Twenty years ago, I was William Jefferson’s pollster. Yeah, the same Louisiana congressman who was convicted this week of corruption charges after being caught with $90,000 in bribes in his New Orleans home freezer. When I heard the news, I can’t say I was surprised. I thought Jeff would have been caught for something years ago. In fact, he still owes me at least 20 grand.
Back then, Jeff was a young state senator. Bright, ambitious, a poor kid from north Louisiana who’d gone to Harvard law school and worked on Senator Bennett Johnson’s staff. He seemed like the kind of young guy on his way up. Someone who could stand above the muck of New Orleans politics, maybe smoothe the transition from white to black political power. He had quite a campaign team. Raymond Strother signed on to do his ads. Senator Mary Landrieu, then a state rep, and Marc Morial, the son of the then sitting first African-American mayor, Dutch Morial (and later a mayor himself), both volunteered their time. Harrison Hickman, later Al Gore’s pollster, came in as an advisor.
I’d basically volunteered my services too, inspired by a speech I heard Senator Jefferson give at Tulane University, where I worked at the time. I ran Jeff’s polls, tried to spin the local press, even made a “secret” research trip to San Francisco to see if any of their city’s governance innovations might work in the Crescent City. Jeff and his inner circle, though, really weren’t interested in any of this. They were busy making deals in the Byzantine world that defined the politics of a city split between whites, blacks, and the light-skinned Catholic Creoles who made up most of the first generation of African-American elected officials. In a race where Jeff was pitted against Sidney Barthelemy, the not-so-bright but great-looking Creole councilman at large, who’d feuded with Mayor Morial for years, the African-American community was divided along color and religious lines and the minority white voters were the prize left to fight over. Money, alliances, and organization were being traded and, even inside the campaign, it was hard to figure who were friends and who weren’t.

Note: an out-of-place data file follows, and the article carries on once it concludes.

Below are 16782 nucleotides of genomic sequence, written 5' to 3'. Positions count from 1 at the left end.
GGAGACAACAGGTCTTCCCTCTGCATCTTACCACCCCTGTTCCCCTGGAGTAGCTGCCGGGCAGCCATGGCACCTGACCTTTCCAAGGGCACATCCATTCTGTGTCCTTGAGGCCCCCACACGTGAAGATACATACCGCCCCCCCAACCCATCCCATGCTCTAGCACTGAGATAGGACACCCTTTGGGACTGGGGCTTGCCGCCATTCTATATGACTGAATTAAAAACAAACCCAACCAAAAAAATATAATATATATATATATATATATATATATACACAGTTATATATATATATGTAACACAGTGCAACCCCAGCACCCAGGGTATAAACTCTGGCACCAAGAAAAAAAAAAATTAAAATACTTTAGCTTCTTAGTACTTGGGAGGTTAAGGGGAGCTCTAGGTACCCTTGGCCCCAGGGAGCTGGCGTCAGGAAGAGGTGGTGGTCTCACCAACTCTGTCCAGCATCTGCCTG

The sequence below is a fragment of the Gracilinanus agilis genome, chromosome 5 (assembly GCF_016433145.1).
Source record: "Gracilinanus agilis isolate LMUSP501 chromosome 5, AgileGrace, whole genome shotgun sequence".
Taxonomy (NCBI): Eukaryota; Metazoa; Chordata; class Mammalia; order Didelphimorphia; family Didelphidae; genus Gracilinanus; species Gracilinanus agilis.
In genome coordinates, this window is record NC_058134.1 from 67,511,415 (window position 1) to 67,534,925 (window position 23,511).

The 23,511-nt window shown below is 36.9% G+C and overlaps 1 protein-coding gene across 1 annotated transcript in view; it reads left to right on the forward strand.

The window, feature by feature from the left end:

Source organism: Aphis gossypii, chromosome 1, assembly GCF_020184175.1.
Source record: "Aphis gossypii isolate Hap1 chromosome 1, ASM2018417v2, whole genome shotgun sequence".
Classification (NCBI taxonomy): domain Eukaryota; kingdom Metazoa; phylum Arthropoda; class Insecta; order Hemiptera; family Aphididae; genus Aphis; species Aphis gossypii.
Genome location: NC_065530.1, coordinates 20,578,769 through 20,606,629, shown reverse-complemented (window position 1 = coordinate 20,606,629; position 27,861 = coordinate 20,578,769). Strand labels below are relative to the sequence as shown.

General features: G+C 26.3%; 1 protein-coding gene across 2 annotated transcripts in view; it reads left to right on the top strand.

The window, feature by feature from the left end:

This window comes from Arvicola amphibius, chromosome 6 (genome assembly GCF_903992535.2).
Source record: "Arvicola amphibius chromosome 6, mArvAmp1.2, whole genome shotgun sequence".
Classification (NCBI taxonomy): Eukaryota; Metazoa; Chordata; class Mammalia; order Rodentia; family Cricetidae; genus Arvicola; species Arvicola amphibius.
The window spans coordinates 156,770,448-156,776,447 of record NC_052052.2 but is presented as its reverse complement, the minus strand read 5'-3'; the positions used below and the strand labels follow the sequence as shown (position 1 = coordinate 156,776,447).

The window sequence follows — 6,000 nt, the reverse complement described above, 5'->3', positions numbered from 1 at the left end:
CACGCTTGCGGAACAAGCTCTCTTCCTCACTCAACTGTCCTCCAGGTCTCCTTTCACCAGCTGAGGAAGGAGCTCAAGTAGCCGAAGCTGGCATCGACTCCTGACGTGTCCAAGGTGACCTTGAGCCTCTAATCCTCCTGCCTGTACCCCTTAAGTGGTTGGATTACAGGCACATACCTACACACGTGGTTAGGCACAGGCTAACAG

Jeff was also very interested in money. He and his elder brother had a Remco business that rented appliances, televisions and such to poor folks, often repossessing them after a few months once a payment was missed. In a city and state full of crooks, however charming (think of the now imprisoned former Governor Edwin Edwards), Jeff was also getting a bad reputation from people who did business with him. They called him ‘Dollar Bill’ behind his back. And then there was the matter of the delayed payments and subsequent bounced checks for our polling. But I’ll get to that later.
Did I mention that I was also making a documentary about the election back then? And that I was also the on-air election analyst for the lowest-rated local TV station? Well, conflict of interest didn’t really seem to be an issue in New Orleans.
One night I got a call telling me to get over to the union hall on Clairborne Avenue, that there was an unannounced rally for Jeff that I ought to film. I got there with my cameraman where we found ourselves the only two white guys in a crowd of maybe five hundred excited, mostly street, guys. Many were holding homemade-looking signs that depicted Barthelemy surrounded by skeletons dressed in Ku Klux Klan robes, with Barthelemy saying, “I’ll do whatever the white man tells me to.” Mayor Morial was giving an impassioned, kind of crazy speech (it’s in our film) and when he saw me in the crowd, he stopped and winked. Later, a group of Jeff’s supporters and lawyers (who will remain unnamed) dressed for a night out in what could only be called leftover fashions from “Uptown Saturday Night,” pulled me over to say that they were buying up land all over the city under a third party name, to be bought at inflated prices once Jeff was elected mayor. Everyone was excited.
And then there was that refrigerator